At the same time that Canada has adopted a more aggressive, militaristic foreign policy in cooperation with American imperialism and the “war on terror”, it has also become more aggressive and militaristic at home....We believe that it important for us to recognize that this militarization is neither distant from us nor out of our control. In fact, it has deep roots in our universities and communities, and it can only continue to be effective with our direct and indirect support....Our goal is to cut off our support; to uproot militarization in our universities and make clear our refusal to participate in repression, occupation, and war.

The military presence on campuses has also become more and more important. Efforts to recruit students have intensified, and along with the visible recruitment of our bodies, the military has also been quietly recruiting the minds of students and professors through military research projects in our universities. Whether they are oriented toward weapons development or toward the production of political analysis, these academic activities all have effects on our society. Are these activities serving the cause of peace?...Across the country, university administrations have taken stances in favor of military research, and against ethics policies to regulate it....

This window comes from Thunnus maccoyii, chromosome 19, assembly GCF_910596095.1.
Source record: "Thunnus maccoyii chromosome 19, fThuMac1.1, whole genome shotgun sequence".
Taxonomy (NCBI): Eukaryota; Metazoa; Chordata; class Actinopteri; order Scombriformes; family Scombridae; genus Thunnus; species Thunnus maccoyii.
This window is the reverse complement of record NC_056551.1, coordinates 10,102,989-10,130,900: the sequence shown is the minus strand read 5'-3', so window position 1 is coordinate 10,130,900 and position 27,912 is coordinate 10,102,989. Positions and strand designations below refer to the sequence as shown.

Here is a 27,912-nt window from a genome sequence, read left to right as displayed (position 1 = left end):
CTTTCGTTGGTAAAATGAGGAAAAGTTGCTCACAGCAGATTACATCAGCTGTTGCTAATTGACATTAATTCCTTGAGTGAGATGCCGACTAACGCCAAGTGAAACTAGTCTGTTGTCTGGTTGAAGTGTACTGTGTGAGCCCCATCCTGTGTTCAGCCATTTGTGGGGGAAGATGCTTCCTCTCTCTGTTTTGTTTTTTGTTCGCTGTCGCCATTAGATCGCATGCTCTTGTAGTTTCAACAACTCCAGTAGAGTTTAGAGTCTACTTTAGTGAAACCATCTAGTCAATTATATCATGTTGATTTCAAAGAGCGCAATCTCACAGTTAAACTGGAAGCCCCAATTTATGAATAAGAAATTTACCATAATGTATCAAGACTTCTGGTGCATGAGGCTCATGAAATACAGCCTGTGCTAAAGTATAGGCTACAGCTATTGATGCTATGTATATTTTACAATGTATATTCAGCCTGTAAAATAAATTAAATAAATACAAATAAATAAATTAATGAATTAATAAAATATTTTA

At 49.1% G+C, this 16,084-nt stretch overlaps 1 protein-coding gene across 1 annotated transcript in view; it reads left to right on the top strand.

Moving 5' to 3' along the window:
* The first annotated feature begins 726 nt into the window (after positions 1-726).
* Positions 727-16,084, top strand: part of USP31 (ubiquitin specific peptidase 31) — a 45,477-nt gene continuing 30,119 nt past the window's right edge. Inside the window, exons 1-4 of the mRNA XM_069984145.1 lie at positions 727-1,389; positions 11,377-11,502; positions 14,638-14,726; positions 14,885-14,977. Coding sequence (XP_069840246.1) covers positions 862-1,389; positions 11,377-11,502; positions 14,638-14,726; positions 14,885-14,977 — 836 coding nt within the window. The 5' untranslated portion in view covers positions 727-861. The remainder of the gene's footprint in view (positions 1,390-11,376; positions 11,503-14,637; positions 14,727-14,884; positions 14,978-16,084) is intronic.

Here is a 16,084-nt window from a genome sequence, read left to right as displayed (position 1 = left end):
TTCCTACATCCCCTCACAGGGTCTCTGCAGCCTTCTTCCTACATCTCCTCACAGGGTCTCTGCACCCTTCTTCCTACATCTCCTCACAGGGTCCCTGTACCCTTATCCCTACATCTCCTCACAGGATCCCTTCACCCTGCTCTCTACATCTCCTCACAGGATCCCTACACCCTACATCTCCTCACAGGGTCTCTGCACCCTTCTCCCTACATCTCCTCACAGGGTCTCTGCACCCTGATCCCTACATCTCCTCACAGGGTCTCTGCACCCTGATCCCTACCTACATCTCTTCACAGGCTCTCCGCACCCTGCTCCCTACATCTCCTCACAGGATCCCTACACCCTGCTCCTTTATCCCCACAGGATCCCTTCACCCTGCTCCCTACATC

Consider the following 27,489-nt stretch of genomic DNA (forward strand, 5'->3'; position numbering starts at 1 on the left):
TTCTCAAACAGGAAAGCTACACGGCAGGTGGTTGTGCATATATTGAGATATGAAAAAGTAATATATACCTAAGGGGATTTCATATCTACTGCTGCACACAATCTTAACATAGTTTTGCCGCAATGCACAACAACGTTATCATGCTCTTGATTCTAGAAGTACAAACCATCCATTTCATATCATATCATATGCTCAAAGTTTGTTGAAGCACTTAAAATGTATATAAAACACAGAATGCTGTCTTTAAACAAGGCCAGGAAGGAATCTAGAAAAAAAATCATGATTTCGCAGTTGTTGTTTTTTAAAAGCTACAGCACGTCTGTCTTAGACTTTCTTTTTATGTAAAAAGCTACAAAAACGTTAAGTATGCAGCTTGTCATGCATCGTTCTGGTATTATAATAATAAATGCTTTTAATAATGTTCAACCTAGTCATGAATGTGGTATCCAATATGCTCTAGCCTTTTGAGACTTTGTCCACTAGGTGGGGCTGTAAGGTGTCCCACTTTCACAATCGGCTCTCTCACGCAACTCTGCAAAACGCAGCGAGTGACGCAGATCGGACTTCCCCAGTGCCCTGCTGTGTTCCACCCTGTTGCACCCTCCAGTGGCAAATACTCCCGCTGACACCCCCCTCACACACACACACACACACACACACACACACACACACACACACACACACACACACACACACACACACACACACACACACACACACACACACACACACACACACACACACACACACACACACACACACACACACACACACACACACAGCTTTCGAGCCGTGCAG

See the comprehensive table of publicly issued military contracts to universities, which does not include research grants or funding provided by the Security Defence Forum.

Funding from the Canadian military for research, training, and other services can be found at most universities in Canada and Quebec. Funding for research also comes from the US military, and from corporations that sub-contract the university to do work that they have been contracted to do by the military. These descriptions of military research are small examples of militarization for each university. There are definitely many other such examples that can be uncovered and opposed....